National Geographic : 1918 Aug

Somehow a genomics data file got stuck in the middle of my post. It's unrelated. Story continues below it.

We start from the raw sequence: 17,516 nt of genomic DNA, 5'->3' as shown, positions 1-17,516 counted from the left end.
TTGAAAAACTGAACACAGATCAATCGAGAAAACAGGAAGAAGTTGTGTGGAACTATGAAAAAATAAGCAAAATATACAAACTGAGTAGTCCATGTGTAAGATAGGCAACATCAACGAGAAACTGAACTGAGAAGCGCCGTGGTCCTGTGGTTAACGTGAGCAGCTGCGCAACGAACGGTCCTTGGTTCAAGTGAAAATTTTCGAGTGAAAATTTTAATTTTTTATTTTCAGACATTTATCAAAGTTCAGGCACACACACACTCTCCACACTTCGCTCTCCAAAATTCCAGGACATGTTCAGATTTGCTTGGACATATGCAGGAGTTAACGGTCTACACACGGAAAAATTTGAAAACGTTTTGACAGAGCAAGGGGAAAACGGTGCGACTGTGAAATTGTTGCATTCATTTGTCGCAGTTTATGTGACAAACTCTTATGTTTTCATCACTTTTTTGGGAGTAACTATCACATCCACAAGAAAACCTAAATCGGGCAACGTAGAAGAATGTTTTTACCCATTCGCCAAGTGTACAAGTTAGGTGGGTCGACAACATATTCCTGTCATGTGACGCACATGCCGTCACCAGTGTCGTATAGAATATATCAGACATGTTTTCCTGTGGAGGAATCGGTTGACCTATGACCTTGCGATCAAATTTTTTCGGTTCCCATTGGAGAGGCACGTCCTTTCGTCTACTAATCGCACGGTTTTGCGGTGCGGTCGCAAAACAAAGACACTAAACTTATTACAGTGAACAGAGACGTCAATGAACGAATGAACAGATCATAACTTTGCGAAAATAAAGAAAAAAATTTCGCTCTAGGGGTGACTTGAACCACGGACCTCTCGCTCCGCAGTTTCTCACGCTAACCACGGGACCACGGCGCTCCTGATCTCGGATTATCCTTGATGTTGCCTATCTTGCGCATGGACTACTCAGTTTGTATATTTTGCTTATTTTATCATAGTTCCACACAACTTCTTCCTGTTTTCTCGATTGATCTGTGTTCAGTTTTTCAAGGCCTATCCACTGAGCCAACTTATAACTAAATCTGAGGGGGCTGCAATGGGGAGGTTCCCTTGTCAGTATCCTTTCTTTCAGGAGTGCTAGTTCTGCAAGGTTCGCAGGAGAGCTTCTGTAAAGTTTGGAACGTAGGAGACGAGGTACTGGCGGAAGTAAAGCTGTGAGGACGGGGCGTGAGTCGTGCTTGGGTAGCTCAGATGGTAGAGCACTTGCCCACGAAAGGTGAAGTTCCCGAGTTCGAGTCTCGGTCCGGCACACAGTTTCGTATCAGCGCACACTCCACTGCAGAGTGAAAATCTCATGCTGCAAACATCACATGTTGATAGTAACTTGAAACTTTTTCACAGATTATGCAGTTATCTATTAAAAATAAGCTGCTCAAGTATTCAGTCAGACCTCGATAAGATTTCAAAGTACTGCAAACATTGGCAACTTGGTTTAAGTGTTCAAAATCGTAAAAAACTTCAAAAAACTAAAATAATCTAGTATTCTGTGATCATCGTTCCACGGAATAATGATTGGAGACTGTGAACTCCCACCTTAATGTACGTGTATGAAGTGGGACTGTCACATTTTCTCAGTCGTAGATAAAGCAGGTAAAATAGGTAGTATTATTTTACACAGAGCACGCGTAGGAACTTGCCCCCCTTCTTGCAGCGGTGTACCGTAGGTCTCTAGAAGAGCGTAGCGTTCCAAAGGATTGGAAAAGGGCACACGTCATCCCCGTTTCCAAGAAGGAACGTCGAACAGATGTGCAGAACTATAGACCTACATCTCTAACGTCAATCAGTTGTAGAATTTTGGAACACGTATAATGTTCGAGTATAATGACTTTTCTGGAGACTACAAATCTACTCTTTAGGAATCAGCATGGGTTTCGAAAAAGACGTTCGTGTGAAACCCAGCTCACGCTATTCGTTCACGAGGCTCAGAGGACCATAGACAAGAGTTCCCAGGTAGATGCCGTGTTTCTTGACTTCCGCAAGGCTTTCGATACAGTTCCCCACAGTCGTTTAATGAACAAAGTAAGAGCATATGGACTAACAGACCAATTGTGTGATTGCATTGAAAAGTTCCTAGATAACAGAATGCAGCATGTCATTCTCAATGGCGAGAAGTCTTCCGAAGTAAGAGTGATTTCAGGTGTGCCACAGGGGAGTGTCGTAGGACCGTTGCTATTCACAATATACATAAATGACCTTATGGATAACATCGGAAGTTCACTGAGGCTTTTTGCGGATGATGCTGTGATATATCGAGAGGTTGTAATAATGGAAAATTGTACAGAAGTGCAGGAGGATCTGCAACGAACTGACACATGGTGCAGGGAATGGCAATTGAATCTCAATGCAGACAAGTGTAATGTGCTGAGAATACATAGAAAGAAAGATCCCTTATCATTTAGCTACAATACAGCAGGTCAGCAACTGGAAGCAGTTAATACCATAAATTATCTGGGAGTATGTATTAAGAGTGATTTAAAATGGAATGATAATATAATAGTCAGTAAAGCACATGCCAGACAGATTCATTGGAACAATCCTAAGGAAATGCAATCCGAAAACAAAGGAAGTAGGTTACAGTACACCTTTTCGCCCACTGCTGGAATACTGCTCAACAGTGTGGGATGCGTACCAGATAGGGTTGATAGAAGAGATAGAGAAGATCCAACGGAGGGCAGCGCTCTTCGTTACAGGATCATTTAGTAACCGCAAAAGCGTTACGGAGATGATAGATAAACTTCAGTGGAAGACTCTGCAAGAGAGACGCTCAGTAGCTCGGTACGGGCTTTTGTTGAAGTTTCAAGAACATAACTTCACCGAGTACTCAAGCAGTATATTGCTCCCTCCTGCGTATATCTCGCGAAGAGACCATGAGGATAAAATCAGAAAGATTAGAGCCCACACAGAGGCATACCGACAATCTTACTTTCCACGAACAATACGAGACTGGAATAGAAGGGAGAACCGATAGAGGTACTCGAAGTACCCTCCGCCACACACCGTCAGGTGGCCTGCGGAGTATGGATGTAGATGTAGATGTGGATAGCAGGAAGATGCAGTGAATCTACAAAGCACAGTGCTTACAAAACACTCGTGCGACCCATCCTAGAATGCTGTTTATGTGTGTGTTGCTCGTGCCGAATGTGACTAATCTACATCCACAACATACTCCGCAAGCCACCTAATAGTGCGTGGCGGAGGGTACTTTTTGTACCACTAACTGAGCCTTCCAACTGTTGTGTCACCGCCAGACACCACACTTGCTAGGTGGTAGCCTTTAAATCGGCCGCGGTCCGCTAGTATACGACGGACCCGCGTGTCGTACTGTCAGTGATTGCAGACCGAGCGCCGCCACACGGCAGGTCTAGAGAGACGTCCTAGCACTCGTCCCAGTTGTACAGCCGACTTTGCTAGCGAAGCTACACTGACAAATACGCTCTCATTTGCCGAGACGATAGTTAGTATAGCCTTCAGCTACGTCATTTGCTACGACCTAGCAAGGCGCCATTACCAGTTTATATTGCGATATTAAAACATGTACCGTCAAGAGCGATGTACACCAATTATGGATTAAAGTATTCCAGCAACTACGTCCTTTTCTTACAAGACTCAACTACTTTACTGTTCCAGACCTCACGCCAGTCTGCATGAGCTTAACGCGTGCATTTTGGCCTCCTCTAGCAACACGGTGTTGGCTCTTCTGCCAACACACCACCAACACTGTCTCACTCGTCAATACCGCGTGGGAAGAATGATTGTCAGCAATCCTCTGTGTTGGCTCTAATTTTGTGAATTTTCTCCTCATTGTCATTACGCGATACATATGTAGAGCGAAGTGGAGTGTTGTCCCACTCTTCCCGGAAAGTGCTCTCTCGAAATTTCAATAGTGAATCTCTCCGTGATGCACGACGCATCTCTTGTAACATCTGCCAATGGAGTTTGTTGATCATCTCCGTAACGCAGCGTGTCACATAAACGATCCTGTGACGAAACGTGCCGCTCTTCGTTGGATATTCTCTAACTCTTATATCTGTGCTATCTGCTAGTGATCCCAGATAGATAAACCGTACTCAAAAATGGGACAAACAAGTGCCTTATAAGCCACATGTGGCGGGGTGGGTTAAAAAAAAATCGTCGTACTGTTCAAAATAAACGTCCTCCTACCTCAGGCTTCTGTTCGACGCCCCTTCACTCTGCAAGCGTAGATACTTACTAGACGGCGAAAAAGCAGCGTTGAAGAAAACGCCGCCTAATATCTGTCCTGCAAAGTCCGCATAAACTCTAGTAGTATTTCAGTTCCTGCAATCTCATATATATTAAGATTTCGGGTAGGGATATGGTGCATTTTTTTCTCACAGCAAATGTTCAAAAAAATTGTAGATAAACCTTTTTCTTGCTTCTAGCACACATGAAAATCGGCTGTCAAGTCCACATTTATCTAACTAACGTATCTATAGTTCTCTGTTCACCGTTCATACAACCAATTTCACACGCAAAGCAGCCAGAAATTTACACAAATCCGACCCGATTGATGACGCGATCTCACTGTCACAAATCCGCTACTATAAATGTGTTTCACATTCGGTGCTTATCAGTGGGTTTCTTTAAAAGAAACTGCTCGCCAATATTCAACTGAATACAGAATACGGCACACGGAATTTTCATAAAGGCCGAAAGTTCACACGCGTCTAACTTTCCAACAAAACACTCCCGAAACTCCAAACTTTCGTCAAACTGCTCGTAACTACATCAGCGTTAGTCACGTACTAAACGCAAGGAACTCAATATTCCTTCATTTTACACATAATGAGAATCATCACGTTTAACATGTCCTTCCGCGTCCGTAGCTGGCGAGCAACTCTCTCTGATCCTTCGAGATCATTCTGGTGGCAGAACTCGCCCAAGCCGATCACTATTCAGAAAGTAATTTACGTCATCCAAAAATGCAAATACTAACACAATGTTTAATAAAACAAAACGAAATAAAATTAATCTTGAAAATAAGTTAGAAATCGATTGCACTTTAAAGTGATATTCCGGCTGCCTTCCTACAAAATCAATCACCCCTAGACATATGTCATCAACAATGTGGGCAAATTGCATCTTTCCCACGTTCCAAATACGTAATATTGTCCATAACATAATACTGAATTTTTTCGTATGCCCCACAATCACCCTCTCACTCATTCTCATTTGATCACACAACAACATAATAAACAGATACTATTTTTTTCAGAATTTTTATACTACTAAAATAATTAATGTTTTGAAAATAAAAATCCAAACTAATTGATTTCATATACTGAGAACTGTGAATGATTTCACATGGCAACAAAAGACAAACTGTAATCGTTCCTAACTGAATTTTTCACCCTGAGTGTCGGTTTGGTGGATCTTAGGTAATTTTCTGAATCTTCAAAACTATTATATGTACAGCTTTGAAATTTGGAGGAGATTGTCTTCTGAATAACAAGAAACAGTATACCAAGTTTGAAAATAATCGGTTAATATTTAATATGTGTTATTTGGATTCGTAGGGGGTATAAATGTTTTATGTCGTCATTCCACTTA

Descriptive Text by Edward W. Nelson, America's Foremost Au thority on Animals 127 Paintings of the Mammals of North America in Full Colors by Louis Agassiz Fuertes 50 Reproductions of Animal Tracks Drawn by Ernest Thompson Seton A Series of Drawings of American Prehistoric Mammals by Charles R. Knight 32 Black and White Pictures from Unusual Photographs of American Wild Life INTRODUCING A LITTLE BLACK BEAR TO A LITTLE BROWN BEAR AT SEWARD, ALASKA Wild Animals of North America Intimate Studies of the Big and Little Citizens of the Mammal Kingdom More than 200 illustrations: 127 Paintings reproduced in full colors; 50 Track Sketches, a number of Drawings of Prehistoric Mammals and many illus trations from unusual photographs reproduced in black and white. T HERE is no subject richer in fascinating interest than the study of animal life. To see all the types and representative species in their native environment, to watch them meeting their respective problems of life and adapting themselves to the conditions they have to face, and to follow nature through its many moods as typified by its wonderful variety of mammalian forms is a delightful and informative diversion. To do this under the guidance of one of those born observers, whose eyes are always open, whose ears are always keen, whose brain is always quick to grasp, and whose pen is ever facile, is to become intimately acquainted with one of the richest chapters in zoology. Such is to be the good fortune of those who receive a copy of the National Geographic Society's new Book of Mammals. This work is the consolidation of Edward W. Nelson's splendid nature articles in the GEOGRAPHIC. There is no man so well fitted to introduce you to the mammals of North America as Mr. Nelson, the Chief of our remarkable U. S. Biological Survey. For forty years he has been their friend, living among them and studying their habits and traits in the most intimate way. To him an animal is something more than flesh and bone and skin and fur. It has a personality; and he is as careful to record this as to describe the formal qualities which science writes down in species descriptions. Mr. Nelson is a naturalist of the John Burroughs order. To visit the people of woodland, mountain, and field with him is to discover a new world. Illuminating the descriptions are natural-color illustrations from the brush of that gifted artist-naturalist, Louis Agassiz Fuertes. Mr. Fuertes is not only a master of color but also of pose, and he can catch the timid alertness of the prong-horn antelope, the cruel sagacity of the arctic wolf, the lazy indifference of the common skunk, or the wide-awake watchfulness of the gray squirrel, with equal facility. Added to these is a series of 50 sketches by Ernest Thompson Seton, depicting the footprints of various animals as they appear in the light snow of field or forest or in the dust of the wayside. These will enable the reader to identify the tracks of many of the mammals of North America. Together these authorities have produced a book that is without counterpart in the literature of animal life. ---- --..................--- ----- CUT ON THIS LIN E---------------------------------- DEPT. H, NATIONAL GEOGRAPHIC SOCIETY, .............................. i....... i918 16th and M Streets, Washington, D. C. Please send........copies of "WILD ANIMALS OF NORTH AMERICA," bound in......................... for which I enclose herewith...........................dollars. If several copies are desired, write names and ad- . Name............................................ dresses and send with your card. Street Address.. Bound in Royal Buckram (Stiff Covers) or Military Khaki (Flexible Covers), postpaid in U. S., $3.00 City and State......................................